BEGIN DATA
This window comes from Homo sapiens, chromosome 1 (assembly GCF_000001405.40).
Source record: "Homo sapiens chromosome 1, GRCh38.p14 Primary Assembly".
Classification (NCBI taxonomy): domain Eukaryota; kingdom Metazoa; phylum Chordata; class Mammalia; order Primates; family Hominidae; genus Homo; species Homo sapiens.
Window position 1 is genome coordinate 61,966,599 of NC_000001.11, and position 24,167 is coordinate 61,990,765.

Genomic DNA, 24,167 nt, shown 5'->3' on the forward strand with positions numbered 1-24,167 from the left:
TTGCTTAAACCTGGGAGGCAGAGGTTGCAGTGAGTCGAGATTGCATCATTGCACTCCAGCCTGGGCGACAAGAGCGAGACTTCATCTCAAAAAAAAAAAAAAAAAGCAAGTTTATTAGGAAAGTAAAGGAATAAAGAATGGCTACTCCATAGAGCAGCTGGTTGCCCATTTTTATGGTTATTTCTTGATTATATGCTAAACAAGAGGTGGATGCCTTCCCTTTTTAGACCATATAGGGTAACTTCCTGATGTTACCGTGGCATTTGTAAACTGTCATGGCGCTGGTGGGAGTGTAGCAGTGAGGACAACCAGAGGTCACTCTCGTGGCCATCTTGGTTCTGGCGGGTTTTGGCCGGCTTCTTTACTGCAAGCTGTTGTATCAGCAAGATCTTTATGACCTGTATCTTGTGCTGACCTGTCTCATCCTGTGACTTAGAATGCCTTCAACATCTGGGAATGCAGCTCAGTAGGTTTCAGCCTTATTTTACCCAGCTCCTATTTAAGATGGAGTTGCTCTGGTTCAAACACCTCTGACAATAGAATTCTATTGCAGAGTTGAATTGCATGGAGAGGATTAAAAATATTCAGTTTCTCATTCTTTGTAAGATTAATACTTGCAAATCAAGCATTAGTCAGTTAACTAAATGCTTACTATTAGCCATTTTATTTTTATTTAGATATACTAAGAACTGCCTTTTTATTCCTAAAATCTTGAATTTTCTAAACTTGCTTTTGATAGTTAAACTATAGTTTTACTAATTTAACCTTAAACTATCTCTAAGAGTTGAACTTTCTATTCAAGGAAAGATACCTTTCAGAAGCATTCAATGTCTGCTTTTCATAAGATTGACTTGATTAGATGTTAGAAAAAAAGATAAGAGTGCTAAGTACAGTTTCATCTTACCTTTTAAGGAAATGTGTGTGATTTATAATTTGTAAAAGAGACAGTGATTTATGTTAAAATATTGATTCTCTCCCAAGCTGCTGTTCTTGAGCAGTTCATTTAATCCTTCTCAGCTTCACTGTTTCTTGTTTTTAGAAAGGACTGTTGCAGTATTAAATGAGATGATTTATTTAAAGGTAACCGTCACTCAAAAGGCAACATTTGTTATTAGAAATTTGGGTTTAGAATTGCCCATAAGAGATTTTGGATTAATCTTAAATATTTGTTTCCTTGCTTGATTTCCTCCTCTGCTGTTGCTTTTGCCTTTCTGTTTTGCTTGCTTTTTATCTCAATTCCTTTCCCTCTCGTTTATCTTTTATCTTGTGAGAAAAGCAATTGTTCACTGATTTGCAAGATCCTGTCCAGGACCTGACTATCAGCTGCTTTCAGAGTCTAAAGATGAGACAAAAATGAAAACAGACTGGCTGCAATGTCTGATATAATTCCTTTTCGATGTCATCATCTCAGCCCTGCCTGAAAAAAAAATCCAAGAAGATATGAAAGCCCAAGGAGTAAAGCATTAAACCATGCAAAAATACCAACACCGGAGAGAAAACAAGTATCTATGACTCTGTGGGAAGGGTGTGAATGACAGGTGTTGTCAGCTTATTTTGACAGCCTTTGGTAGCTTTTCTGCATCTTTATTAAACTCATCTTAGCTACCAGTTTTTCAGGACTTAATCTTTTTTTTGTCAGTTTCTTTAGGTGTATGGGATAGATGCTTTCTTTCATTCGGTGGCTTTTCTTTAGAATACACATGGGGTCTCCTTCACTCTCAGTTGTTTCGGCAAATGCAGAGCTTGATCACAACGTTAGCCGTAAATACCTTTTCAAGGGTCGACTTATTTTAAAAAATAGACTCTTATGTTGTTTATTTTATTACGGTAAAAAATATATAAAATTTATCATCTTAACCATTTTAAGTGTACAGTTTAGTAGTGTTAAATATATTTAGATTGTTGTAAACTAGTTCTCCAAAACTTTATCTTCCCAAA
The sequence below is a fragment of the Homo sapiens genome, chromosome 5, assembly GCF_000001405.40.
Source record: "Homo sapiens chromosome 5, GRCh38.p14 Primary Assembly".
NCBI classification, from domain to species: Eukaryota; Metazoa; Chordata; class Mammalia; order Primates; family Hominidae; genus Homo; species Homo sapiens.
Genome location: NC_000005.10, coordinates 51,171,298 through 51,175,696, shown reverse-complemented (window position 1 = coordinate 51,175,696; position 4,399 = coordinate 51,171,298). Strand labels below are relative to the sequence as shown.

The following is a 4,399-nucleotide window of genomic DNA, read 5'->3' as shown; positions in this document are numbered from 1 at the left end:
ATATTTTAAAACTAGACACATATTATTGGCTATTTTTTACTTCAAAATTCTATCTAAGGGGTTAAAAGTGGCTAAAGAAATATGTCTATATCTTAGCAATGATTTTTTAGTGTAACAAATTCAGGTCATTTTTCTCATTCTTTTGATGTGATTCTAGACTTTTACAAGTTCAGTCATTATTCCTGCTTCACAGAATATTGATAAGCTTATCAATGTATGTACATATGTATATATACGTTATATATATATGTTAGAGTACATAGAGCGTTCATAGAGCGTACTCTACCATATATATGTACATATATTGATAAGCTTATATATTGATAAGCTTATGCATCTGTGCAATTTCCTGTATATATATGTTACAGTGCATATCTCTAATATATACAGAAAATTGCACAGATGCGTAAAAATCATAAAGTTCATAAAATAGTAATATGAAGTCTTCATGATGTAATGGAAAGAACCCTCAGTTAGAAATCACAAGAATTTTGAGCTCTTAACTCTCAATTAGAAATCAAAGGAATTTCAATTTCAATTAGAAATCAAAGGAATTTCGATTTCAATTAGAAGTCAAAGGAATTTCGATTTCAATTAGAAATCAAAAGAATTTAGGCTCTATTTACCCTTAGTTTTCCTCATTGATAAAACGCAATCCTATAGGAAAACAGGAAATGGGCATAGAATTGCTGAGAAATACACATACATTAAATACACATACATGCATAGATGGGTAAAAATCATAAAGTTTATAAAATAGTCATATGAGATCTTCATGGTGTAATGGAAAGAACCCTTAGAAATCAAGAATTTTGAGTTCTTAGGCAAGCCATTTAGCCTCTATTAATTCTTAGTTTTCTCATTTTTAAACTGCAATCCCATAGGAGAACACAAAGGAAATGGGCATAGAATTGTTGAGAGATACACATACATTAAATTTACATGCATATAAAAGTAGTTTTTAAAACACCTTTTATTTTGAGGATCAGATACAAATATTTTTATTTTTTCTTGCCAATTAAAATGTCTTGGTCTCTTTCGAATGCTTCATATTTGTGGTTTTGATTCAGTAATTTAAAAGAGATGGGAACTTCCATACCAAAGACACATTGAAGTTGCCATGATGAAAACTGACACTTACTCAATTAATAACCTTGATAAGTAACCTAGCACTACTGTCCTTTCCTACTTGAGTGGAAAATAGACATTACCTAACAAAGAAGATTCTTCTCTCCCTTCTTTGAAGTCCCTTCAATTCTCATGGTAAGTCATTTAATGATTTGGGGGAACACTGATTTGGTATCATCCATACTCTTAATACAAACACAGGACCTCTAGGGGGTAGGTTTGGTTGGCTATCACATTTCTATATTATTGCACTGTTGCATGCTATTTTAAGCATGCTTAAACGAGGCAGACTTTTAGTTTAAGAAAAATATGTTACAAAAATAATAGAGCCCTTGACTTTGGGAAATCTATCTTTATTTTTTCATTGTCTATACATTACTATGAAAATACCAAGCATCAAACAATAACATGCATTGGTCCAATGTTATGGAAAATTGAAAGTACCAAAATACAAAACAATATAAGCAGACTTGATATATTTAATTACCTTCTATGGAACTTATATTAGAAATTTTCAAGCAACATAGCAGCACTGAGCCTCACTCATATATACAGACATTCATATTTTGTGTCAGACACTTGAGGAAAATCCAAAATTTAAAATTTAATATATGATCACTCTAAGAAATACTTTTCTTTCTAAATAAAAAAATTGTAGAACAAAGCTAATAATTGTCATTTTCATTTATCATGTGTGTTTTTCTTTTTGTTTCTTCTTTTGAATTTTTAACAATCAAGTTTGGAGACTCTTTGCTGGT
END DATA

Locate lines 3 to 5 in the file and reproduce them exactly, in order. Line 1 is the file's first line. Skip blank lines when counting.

Classification (NCBI taxonomy): domain Eukaryota; kingdom Metazoa; phylum Chordata; class Mammalia; order Primates; family Hominidae; genus Homo; species Homo sapiens.
Window position 1 is genome coordinate 61,966,599 of NC_000001.11, and position 24,167 is coordinate 61,990,765.

Genomic DNA, 24,167 nt, shown 5'->3' on the forward strand with positions numbered 1-24,167 from the left: